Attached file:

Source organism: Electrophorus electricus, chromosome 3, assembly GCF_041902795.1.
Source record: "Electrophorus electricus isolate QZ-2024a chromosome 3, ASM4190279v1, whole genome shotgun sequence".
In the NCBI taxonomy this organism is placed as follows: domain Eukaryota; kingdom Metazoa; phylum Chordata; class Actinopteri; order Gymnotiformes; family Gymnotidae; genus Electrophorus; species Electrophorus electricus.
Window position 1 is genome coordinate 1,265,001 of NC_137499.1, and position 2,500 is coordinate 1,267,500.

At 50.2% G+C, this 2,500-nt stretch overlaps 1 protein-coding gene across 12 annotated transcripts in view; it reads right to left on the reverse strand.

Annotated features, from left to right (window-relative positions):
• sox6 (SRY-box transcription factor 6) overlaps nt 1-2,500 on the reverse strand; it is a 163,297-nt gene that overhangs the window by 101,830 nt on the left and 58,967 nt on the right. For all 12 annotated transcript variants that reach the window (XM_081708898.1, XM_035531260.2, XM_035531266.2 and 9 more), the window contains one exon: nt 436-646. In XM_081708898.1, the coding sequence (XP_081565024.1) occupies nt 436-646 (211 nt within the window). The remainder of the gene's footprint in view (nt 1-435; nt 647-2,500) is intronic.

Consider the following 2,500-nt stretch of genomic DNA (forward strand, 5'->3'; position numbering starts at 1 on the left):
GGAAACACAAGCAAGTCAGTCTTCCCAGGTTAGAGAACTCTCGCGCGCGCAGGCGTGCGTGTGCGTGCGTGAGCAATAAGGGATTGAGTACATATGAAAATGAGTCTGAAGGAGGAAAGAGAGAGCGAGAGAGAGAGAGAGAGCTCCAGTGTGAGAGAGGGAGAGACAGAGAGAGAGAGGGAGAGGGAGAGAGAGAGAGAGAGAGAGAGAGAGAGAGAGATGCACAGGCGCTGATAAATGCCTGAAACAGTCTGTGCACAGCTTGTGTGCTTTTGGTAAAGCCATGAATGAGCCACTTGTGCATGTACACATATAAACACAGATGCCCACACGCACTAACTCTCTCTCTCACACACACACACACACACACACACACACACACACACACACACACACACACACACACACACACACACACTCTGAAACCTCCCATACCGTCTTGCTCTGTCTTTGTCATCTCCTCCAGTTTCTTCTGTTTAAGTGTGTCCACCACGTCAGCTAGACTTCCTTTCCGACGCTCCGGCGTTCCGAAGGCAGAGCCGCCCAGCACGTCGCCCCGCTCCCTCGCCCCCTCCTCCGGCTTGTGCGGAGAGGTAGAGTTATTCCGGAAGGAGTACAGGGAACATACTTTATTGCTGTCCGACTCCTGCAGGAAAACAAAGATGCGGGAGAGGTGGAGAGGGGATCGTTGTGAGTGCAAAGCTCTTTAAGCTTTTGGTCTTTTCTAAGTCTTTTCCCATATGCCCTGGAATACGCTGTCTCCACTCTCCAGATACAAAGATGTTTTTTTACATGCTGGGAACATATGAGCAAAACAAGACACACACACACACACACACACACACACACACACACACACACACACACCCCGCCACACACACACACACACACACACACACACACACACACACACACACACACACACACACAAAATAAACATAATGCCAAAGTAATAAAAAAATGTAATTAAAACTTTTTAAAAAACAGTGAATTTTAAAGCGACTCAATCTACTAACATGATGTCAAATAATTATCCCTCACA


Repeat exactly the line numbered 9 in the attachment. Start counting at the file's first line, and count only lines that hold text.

GGAAACACAAGCAAGTCAGTCTTCCCAGGTTAGAGAACTCTCGCGCGCGCAGGCGTGCGTGTGCGTGCGTGAGCAATAAGGGATTGAGTACATATGAAAATGAGTCTGAAGGAGGAAAGAGAGAGCGAGAGAGAGAGAGAGAGCTCCAGTGTGAGAGAGGGAGAGACAGAGAGAGAGAGGGAGAGGGAGAGAGAGAGAGAGAGAGAGAGAGAGAGAGAGATGCACAGGCGCTGATAAATGCCTGAAACAGTCTGTGCACAGCTTGTGTGCTTTTGGTAAAGCCATGAATGAGCCACTTGTGCATGTACACATATAAACACAGATGCCCACACGCACTAACTCTCTCTCTCACACACACACACACACACACACACACACACACACACACACACACACACACACACACACACACACACACTCTGAAACCTCCCATACCGTCTTGCTCTGTCTTTGTCATCTCCTCCAGTTTCTTCTGTTTAAGTGTGTCCACCACGTCAGCTAGACTTCCTTTCCGACGCTCCGGCGTTCCGAAGGCAGAGCCGCCCAGCACGTCGCCCCGCTCCCTCGCCCCCTCCTCCGGCTTGTGCGGAGAGGTAGAGTTATTCCGGAAGGAGTACAGGGAACATACTTTATTGCTGTCCGACTCCTGCAGGAAAACAAAGATGCGGGAGAGGTGGAGAGGGGATCGTTGTGAGTGCAAAGCTCTTTAAGCTTTTGGTCTTTTCTAAGTCTTTTCCCATATGCCCTGGAATACGCTGTCTCCACTCTCCAGATACAAAGATGTTTTTTTACATGCTGGGAACATATGAGCAAAACAAGACACACACACACACACACACACACACACACACACACACACACACACACCCCGCCACACACACACACACACACACACACACACACACACACACACACACACACACACACACAAAATAAACATAATGCCAAAGTAATAAAAAAATGTAATTAAAACTTTTTAAAAAACAGTGAATTTTAAAGCGACTCAATCTACTAACATGATGTCAAATAATTATCCCTCACA